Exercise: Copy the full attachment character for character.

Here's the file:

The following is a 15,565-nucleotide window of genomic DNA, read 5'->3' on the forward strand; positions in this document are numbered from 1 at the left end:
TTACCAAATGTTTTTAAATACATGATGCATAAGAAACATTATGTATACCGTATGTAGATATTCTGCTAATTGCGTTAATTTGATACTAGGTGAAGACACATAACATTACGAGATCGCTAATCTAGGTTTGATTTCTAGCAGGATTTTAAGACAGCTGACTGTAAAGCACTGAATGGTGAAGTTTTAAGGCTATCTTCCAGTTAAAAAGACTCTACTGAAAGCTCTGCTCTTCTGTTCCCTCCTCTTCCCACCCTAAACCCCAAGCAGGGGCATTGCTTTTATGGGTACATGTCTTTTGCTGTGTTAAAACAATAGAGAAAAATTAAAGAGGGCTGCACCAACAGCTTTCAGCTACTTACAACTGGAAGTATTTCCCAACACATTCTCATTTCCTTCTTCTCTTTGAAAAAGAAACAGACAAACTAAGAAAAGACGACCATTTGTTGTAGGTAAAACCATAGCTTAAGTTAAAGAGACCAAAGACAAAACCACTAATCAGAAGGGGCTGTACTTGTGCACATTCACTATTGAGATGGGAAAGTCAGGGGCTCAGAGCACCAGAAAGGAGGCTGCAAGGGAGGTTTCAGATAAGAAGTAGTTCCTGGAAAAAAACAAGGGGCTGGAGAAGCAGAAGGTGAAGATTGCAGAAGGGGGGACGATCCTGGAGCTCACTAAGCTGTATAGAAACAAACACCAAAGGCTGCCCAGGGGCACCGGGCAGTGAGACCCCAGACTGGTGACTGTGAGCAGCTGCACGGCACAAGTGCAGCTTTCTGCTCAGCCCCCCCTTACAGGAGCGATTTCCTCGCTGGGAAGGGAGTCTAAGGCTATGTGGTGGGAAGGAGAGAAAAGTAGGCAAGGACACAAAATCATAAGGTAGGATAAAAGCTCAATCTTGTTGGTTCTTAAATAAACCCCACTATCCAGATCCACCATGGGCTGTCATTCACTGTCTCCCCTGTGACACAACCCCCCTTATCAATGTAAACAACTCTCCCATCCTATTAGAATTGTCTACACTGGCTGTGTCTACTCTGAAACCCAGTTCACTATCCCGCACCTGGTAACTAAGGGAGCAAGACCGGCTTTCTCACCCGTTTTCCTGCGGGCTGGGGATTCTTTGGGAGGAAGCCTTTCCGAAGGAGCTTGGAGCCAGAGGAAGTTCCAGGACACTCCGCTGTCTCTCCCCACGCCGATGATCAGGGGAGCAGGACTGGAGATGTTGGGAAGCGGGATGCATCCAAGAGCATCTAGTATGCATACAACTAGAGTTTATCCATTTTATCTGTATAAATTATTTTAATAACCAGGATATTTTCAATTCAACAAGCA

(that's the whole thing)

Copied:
The following is a 15,565-nucleotide window of genomic DNA, read 5'->3' on the forward strand; positions in this document are numbered from 1 at the left end:
TTACCAAATGTTTTTAAATACATGATGCATAAGAAACATTATGTATACCGTATGTAGATATTCTGCTAATTGCGTTAATTTGATACTAGGTGAAGACACATAACATTACGAGATCGCTAATCTAGGTTTGATTTCTAGCAGGATTTTAAGACAGCTGACTGTAAAGCACTGAATGGTGAAGTTTTAAGGCTATCTTCCAGTTAAAAAGACTCTACTGAAAGCTCTGCTCTTCTGTTCCCTCCTCTTCCCACCCTAAACCCCAAGCAGGGGCATTGCTTTTATGGGTACATGTCTTTTGCTGTGTTAAAACAATAGAGAAAAATTAAAGAGGGCTGCACCAACAGCTTTCAGCTACTTACAACTGGAAGTATTTCCCAACACATTCTCATTTCCTTCTTCTCTTTGAAAAAGAAACAGACAAACTAAGAAAAGACGACCATTTGTTGTAGGTAAAACCATAGCTTAAGTTAAAGAGACCAAAGACAAAACCACTAATCAGAAGGGGCTGTACTTGTGCACATTCACTATTGAGATGGGAAAGTCAGGGGCTCAGAGCACCAGAAAGGAGGCTGCAAGGGAGGTTTCAGATAAGAAGTAGTTCCTGGAAAAAAACAAGGGGCTGGAGAAGCAGAAGGTGAAGATTGCAGAAGGGGGGACGATCCTGGAGCTCACTAAGCTGTATAGAAACAAACACCAAAGGCTGCCCAGGGGCACCGGGCAGTGAGACCCCAGACTGGTGACTGTGAGCAGCTGCACGGCACAAGTGCAGCTTTCTGCTCAGCCCCCCCTTACAGGAGCGATTTCCTCGCTGGGAAGGGAGTCTAAGGCTATGTGGTGGGAAGGAGAGAAAAGTAGGCAAGGACACAAAATCATAAGGTAGGATAAAAGCTCAATCTTGTTGGTTCTTAAATAAACCCCACTATCCAGATCCACCATGGGCTGTCATTCACTGTCTCCCCTGTGACACAACCCCCCTTATCAATGTAAACAACTCTCCCATCCTATTAGAATTGTCTACACTGGCTGTGTCTACTCTGAAACCCAGTTCACTATCCCGCACCTGGTAACTAAGGGAGCAAGACCGGCTTTCTCACCCGTTTTCCTGCGGGCTGGGGATTCTTTGGGAGGAAGCCTTTCCGAAGGAGCTTGGAGCCAGAGGAAGTTCCAGGACACTCCGCTGTCTCTCCCCACGCCGATGATCAGGGGAGCAGGACTGGAGATGTTGGGAAGCGGGATGCATCCAAGAGCATCTAGTATGCATACAACTAGAGTTTATCCATTTTATCTGTATAAATTATTTTAATAACCAGGATATTTTCAATTCAACAAGCA